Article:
AI Can’t Hold Patents the Way People Do According to the USPTO

AI Can’t Hold Patents the Way People Do According to the USPTO

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AI Can’t Hold Patents the Way People Do According to the USPTO

1000 648 David Hoppe

Artificial intelligence has been involved in the creation of a myriad of new products and services, ranging from breakthrough drugs to original songs to advanced languages. But can AI be classified as an inventor? According to the US Patent and Trademark Office (USPTO), the answer is a resounding, “No.”

USPTO Denies DABUS Patents

The USPTO has officially denied patent applications filed in 2019 by Stephen Thaler, the founder of tech company Imagination Engines. Thaler filed the applications on behalf of an AI “creativity machine” that he developed called ‘DABUS’ The patents were for a food container and a flashlight that were created by the AI program. Thaler’s intention was for the AI machine itself to receive full credit for the patents. However, the USPTO ruled that US patents are only available to “natural persons.”

Patents for items created by DABUS have also been denied in Europe and the UK for reasons similarly related to “personhood.” The European Patent Office (EPO) justifies the denial of AI-invented patents on the grounds that patents grant enforceable rights to inventors that AI applications are incapable of exercising since they do not have legal personalities. While the patents were ultimately denied by the UK Intellectual Property Office (UKIPO), the application encouraged debate.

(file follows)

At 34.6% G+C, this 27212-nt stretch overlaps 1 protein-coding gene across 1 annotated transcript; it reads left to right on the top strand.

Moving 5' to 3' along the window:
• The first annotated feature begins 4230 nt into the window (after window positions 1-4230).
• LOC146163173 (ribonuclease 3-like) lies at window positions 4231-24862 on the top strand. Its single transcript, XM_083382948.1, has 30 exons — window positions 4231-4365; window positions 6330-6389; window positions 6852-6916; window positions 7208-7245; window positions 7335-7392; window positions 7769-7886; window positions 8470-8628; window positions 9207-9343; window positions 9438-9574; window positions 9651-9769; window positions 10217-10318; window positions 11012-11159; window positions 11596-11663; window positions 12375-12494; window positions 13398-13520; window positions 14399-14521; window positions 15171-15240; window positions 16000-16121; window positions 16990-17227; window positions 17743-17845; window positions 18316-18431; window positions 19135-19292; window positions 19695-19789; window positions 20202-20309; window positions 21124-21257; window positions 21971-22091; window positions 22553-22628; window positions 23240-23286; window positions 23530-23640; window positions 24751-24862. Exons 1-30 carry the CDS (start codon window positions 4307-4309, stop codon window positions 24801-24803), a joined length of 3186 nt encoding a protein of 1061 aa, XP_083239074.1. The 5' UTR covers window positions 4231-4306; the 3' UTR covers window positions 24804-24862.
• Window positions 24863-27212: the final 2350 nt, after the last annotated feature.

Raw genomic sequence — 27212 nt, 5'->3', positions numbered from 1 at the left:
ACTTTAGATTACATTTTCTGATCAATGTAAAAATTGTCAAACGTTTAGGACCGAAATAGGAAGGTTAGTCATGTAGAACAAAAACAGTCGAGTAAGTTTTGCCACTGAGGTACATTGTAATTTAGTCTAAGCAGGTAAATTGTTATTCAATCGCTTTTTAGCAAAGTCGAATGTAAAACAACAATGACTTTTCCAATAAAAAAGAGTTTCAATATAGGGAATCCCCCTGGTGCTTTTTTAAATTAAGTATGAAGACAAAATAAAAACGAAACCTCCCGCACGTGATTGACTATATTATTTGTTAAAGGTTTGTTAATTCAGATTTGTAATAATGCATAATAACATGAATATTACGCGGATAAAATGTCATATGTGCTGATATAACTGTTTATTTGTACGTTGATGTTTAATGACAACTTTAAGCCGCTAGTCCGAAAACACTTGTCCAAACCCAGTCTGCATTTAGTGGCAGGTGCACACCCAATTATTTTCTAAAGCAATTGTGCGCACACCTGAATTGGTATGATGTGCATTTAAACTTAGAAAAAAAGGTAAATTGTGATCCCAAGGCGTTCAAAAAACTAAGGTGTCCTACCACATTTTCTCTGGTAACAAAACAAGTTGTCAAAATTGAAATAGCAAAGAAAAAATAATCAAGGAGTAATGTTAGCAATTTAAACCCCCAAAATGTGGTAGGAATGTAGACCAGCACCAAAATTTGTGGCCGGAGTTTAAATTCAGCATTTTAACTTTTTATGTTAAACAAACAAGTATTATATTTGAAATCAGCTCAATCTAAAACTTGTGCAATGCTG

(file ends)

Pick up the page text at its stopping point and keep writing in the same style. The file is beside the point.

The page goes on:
Thaler’s company Imagination Engines, which created DABUS, considers it to be a “true, artificial inventor.” By their standards, the AI functions similarly to the processes humans use to create novel solutions.

According Imagination Engines, AI “relies upon a system of many neural networks generating new ideas by altering their interconnections. A second system of neural networks detects critical consequences of these potential ideas and reinforces them based upon predicted novelty and salience.”

Thaler stated in his patent application that “allowing a machine to be listed as an inventor would incentivize innovation using AI systems.”

The hearing officer at UKIPO had the following to say on the matter:

As the applicant says, inventions created by AI machines are likely to become more prevalent in the future and there is a legitimate question as to how or whether the patent system should handle such inventions. I have found that the present system does not cater for such inventions and it was never anticipated that it would, but times have changed and technology has moved on. It is right that this is debated more widely and that any changes to the law be considered in the context of such a debate, and not shoehorned arbitrarily into existing legislation.”

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David Hoppe

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